In 1900 there were just twenty clubs from the North affiliated to the Hockey Association (HA) causing some historians have been misled as to the game’s popularity outside of the home counties. In most northern towns and cities at this time hockey playing was increasingly popular. For example: in Hull...

Never Defeated By Wine Or In A Game: A Secret Edwardian Gentlemen's Hockey Club

Never Defeated By Wine Or In A Game: A Secret Edwardian Gentlemen's Hockey Club

   Cover of the Sticks Club Handbook, 1910   A fascinating item recently came into The Hockey Museum’s possession which threw an amusing light on a social activity in London hockey circles in the early years of the last century. It was the history of an exclusive gentlemen’s hockey club...

The Jean Arnold Collection: The Lord Mayor's Cup

The Jean Arnold Collection: The Lord Mayor's Cup

The Jean Arnold collection was donated to The Hockey Museum (THM) during lockdown and is now helping to uncover more of the once-hidden history of women’s league hockey.   Jean Arnold  Jean Arnold, a well-known figure in Liverpool hockey circles, has donated a large number of items relating to the...

Baffling Brass Buttons

Baffling Brass Buttons

  The Hockey Museum (THM) has recently acquired a set of blazer buttons that once adorned the England blazer of George Hardy. These buttons, emblazoned (ahem) with the HA logo of the Hockey Association, presumably made their way to Hardy’s fellow England player, Captain John Yate Robinson who passed them...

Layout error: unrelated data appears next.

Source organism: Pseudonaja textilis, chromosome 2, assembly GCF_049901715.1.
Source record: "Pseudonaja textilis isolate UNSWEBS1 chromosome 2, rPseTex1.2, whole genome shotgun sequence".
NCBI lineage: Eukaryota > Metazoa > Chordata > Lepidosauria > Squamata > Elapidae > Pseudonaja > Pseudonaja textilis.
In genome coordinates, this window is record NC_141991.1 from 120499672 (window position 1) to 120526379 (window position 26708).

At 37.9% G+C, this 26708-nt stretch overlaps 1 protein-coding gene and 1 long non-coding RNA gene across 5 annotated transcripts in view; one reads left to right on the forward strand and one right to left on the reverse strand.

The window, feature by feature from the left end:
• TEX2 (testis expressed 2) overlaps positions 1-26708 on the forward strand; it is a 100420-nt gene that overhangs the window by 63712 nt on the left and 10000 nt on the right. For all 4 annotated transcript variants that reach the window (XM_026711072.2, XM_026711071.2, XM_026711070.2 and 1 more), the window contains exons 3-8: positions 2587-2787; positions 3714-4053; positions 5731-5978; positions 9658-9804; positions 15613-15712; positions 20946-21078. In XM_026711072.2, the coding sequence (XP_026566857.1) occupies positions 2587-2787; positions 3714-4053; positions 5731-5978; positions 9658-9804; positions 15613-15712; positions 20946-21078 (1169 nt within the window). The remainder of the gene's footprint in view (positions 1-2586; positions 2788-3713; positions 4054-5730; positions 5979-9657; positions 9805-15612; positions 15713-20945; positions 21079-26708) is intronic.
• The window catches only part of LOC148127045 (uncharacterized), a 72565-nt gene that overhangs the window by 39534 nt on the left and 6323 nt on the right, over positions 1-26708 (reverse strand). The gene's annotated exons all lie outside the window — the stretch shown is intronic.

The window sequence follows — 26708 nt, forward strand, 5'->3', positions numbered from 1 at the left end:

A Tale Of Principled Pilley

On 14 April 1935 (not 1938 as stated on this British Pathé YouTube clip), Germany women played England women in Berlin. The result was 6-4 victory for England. An unexpected tour given the precarious political situation in Europe. The England team line up: Eileen Arnold (GK), Mary Knott (Cptn), Marjorie...

A Rare Item In The Modern Hockey World

A Rare Item In The Modern Hockey World

The Hockey Museum recently received a Winchester HC fixture card for the 2017-2018 season. This came as a bit of a surprise as we knew that many (most?) clubs no longer produce such a publication. With the availability of information on the internet and social media they have become virtually...

Old Creightonians Archive Arrives With A Suprise

Old Creightonians Archive Arrives With A Suprise

Mike Smith, Curator of THM (left) discusses theOld Creightonians HC archive with Simon Lawton-Smith (right). At The Hockey Museum (THM) we receive at least one collection each week, but not many have a twist in the story like this one. A recent visit by Simon Lawton-Smith brought us the club records...

Terrific Trophies

Terrific Trophies